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Tes Editorial

Re: "Donaldson ignites masters debate" (TESS, 29 April), how long before the requirement becomes a doctorate? More learning does not necessarily make better teachers. Some views of - and actions taken by - highly educated people can be downright alarming.


With reference to "One in 20 don't give a monkey's about Darwin" (TESS, 29 April), Clare Marsh is reported to have said: "Their rejection of evolution is as strange as freshers in physics rejecting Newton's laws of motion." As a physicist, I do not find this strange at all. Newton's laws are capable of modelling empirical data. It is a simple matter to test them and confirm they are accurate. This is not the case with "evolution". If we stick to observable changes, there is support for the mechanisms of Darwinism. However, extrapolating to the unobservable past faces problems. There are many biologists who are prepared to say that Darwinism is inadequate to explain biological innovation. Students need to be encouraged to examine these issues critically. Good teachers will help their students to develop a scientific mind - proposing and testing hypotheses and showing how theory relates to data.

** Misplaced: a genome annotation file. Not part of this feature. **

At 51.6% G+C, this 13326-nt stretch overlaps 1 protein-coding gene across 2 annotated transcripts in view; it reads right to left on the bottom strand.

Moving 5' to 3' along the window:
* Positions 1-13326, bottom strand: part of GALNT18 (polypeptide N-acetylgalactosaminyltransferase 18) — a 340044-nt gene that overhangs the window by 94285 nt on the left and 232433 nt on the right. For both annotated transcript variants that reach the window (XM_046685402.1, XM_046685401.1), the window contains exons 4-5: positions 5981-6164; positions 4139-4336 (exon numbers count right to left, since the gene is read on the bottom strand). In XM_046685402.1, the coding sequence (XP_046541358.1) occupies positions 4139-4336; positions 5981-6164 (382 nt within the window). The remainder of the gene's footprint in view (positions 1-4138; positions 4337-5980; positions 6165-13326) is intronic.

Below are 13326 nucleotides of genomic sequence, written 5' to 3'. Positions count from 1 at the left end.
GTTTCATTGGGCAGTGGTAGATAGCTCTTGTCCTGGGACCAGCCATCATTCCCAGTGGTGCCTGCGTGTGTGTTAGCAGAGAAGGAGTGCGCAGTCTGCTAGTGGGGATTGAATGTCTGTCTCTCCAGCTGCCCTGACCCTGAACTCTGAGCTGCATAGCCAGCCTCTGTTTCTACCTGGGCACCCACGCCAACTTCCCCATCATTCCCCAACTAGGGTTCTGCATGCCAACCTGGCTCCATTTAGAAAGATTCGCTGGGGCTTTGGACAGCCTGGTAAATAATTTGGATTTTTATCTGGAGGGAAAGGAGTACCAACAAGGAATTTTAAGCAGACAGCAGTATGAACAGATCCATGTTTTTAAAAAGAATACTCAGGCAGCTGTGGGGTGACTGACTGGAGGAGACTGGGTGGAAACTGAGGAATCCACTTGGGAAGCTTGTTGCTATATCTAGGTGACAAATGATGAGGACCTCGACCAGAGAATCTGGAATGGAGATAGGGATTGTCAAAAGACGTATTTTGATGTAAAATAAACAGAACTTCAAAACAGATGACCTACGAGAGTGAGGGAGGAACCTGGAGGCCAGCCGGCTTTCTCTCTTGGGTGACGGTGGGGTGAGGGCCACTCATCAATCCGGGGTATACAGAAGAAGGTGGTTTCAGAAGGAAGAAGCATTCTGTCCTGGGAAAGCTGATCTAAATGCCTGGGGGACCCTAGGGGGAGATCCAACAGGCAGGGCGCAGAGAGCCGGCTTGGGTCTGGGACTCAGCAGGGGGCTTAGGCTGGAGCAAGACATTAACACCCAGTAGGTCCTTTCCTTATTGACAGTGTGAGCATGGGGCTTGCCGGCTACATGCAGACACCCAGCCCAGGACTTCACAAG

If a textbook entitled Explore the Holocaust had been produced by evidence-denying "revisionists" with an equally dubious agenda, would James13 (TESS, 6 May) be as enthusiastic about that? Would he be chiding its critics for dismissing as "holocaust denial" any textbook not committed to the "hard sell" peddled in many other volumes? Would he be asking why historians were so afraid of "outstanding" books like Explore the Holocaust, that aired the "pros and cons" of accepting the overwhelming evidence available?

Keith Gilmour

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